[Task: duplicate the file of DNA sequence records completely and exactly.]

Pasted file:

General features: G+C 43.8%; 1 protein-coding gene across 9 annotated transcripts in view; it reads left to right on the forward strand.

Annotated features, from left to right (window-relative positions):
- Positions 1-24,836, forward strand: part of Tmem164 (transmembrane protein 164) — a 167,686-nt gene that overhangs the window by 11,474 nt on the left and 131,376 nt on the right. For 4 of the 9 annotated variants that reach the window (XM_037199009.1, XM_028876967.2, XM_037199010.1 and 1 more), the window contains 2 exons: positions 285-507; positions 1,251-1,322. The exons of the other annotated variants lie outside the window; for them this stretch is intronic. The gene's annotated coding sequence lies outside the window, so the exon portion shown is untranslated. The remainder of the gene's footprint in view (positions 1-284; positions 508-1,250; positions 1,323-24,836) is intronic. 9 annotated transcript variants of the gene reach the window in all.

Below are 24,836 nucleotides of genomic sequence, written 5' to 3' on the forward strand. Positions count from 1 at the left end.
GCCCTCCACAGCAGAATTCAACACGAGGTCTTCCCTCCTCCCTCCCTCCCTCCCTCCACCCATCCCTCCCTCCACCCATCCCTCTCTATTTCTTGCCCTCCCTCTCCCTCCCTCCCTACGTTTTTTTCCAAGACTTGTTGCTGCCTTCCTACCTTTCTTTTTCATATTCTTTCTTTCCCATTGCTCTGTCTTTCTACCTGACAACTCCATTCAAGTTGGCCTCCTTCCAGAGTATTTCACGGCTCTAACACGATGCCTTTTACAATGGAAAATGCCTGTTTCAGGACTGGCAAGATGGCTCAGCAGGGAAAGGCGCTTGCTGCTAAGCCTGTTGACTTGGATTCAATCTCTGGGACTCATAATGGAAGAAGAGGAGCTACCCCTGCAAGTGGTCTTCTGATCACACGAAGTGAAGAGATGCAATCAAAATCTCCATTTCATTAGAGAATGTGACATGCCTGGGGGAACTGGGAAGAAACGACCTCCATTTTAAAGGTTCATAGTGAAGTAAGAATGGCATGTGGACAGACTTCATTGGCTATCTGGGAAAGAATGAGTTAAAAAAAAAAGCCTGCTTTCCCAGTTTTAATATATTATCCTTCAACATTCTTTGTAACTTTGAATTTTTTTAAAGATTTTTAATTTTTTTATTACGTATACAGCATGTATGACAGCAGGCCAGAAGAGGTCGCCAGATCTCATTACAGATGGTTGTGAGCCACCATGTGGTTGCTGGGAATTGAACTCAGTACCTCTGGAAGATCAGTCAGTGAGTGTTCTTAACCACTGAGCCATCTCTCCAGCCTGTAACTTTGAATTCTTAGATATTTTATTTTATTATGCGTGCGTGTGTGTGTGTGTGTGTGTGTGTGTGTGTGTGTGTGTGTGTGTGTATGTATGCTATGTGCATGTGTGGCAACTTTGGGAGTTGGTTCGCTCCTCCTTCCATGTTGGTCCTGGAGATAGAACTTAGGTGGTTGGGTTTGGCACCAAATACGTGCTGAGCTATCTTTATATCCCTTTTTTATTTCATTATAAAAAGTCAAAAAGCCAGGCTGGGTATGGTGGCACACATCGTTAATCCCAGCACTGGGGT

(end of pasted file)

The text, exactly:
General features: G+C 43.8%; 1 protein-coding gene across 9 annotated transcripts in view; it reads left to right on the forward strand.

Annotated features, from left to right (window-relative positions):
- Positions 1-24,836, forward strand: part of Tmem164 (transmembrane protein 164) — a 167,686-nt gene that overhangs the window by 11,474 nt on the left and 131,376 nt on the right. For 4 of the 9 annotated variants that reach the window (XM_037199009.1, XM_028876967.2, XM_037199010.1 and 1 more), the window contains 2 exons: positions 285-507; positions 1,251-1,322. The exons of the other annotated variants lie outside the window; for them this stretch is intronic. The gene's annotated coding sequence lies outside the window, so the exon portion shown is untranslated. The remainder of the gene's footprint in view (positions 1-284; positions 508-1,250; positions 1,323-24,836) is intronic. 9 annotated transcript variants of the gene reach the window in all.

Below are 24,836 nucleotides of genomic sequence, written 5' to 3' on the forward strand. Positions count from 1 at the left end.
GCCCTCCACAGCAGAATTCAACACGAGGTCTTCCCTCCTCCCTCCCTCCCTCCCTCCACCCATCCCTCCCTCCACCCATCCCTCTCTATTTCTTGCCCTCCCTCTCCCTCCCTCCCTACGTTTTTTTCCAAGACTTGTTGCTGCCTTCCTACCTTTCTTTTTCATATTCTTTCTTTCCCATTGCTCTGTCTTTCTACCTGACAACTCCATTCAAGTTGGCCTCCTTCCAGAGTATTTCACGGCTCTAACACGATGCCTTTTACAATGGAAAATGCCTGTTTCAGGACTGGCAAGATGGCTCAGCAGGGAAAGGCGCTTGCTGCTAAGCCTGTTGACTTGGATTCAATCTCTGGGACTCATAATGGAAGAAGAGGAGCTACCCCTGCAAGTGGTCTTCTGATCACACGAAGTGAAGAGATGCAATCAAAATCTCCATTTCATTAGAGAATGTGACATGCCTGGGGGAACTGGGAAGAAACGACCTCCATTTTAAAGGTTCATAGTGAAGTAAGAATGGCATGTGGACAGACTTCATTGGCTATCTGGGAAAGAATGAGTTAAAAAAAAAAGCCTGCTTTCCCAGTTTTAATATATTATCCTTCAACATTCTTTGTAACTTTGAATTTTTTTAAAGATTTTTAATTTTTTTATTACGTATACAGCATGTATGACAGCAGGCCAGAAGAGGTCGCCAGATCTCATTACAGATGGTTGTGAGCCACCATGTGGTTGCTGGGAATTGAACTCAGTACCTCTGGAAGATCAGTCAGTGAGTGTTCTTAACCACTGAGCCATCTCTCCAGCCTGTAACTTTGAATTCTTAGATATTTTATTTTATTATGCGTGCGTGTGTGTGTGTGTGTGTGTGTGTGTGTGTGTGTGTGTGTGTGTGTATGTATGCTATGTGCATGTGTGGCAACTTTGGGAGTTGGTTCGCTCCTCCTTCCATGTTGGTCCTGGAGATAGAACTTAGGTGGTTGGGTTTGGCACCAAATACGTGCTGAGCTATCTTTATATCCCTTTTTTATTTCATTATAAAAAGTCAAAAAGCCAGGCTGGGTATGGTGGCACACATCGTTAATCCCAGCACTGGGGT